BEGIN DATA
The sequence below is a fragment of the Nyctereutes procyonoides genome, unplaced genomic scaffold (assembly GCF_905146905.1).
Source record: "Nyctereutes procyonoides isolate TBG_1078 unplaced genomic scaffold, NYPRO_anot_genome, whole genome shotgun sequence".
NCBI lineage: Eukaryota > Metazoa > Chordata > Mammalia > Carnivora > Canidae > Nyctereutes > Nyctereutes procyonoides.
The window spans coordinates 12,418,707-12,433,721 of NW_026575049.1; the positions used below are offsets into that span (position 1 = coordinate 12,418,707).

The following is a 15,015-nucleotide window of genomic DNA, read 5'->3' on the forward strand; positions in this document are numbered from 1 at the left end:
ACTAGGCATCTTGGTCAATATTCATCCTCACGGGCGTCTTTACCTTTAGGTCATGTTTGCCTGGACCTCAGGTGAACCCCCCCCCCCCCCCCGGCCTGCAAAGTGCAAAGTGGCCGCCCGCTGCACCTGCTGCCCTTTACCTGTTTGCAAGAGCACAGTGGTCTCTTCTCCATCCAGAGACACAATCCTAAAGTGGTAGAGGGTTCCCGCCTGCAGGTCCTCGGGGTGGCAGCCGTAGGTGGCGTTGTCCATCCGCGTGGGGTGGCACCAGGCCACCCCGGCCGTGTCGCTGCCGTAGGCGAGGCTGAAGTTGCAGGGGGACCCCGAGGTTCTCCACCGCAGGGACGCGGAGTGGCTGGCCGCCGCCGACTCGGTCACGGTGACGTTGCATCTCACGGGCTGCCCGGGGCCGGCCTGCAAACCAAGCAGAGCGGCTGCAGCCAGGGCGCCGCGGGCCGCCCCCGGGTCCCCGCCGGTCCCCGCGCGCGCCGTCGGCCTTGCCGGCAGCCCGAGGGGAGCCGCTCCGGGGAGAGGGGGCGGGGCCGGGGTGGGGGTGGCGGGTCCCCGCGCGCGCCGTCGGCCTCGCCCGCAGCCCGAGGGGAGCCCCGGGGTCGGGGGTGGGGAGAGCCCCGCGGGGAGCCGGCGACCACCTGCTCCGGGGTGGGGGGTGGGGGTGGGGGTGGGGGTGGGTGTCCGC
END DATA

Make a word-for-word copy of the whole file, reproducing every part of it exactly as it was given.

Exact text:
The sequence below is a fragment of the Nyctereutes procyonoides genome, unplaced genomic scaffold (assembly GCF_905146905.1).
Source record: "Nyctereutes procyonoides isolate TBG_1078 unplaced genomic scaffold, NYPRO_anot_genome, whole genome shotgun sequence".
NCBI lineage: Eukaryota > Metazoa > Chordata > Mammalia > Carnivora > Canidae > Nyctereutes > Nyctereutes procyonoides.
The window spans coordinates 12,418,707-12,433,721 of NW_026575049.1; the positions used below are offsets into that span (position 1 = coordinate 12,418,707).

The following is a 15,015-nucleotide window of genomic DNA, read 5'->3' on the forward strand; positions in this document are numbered from 1 at the left end:
ACTAGGCATCTTGGTCAATATTCATCCTCACGGGCGTCTTTACCTTTAGGTCATGTTTGCCTGGACCTCAGGTGAACCCCCCCCCCCCCCCCGGCCTGCAAAGTGCAAAGTGGCCGCCCGCTGCACCTGCTGCCCTTTACCTGTTTGCAAGAGCACAGTGGTCTCTTCTCCATCCAGAGACACAATCCTAAAGTGGTAGAGGGTTCCCGCCTGCAGGTCCTCGGGGTGGCAGCCGTAGGTGGCGTTGTCCATCCGCGTGGGGTGGCACCAGGCCACCCCGGCCGTGTCGCTGCCGTAGGCGAGGCTGAAGTTGCAGGGGGACCCCGAGGTTCTCCACCGCAGGGACGCGGAGTGGCTGGCCGCCGCCGACTCGGTCACGGTGACGTTGCATCTCACGGGCTGCCCGGGGCCGGCCTGCAAACCAAGCAGAGCGGCTGCAGCCAGGGCGCCGCGGGCCGCCCCCGGGTCCCCGCCGGTCCCCGCGCGCGCCGTCGGCCTTGCCGGCAGCCCGAGGGGAGCCGCTCCGGGGAGAGGGGGCGGGGCCGGGGTGGGGGTGGCGGGTCCCCGCGCGCGCCGTCGGCCTCGCCCGCAGCCCGAGGGGAGCCCCGGGGTCGGGGGTGGGGAGAGCCCCGCGGGGAGCCGGCGACCACCTGCTCCGGGGTGGGGGGTGGGGGTGGGGGTGGGGGTGGGTGTCCGC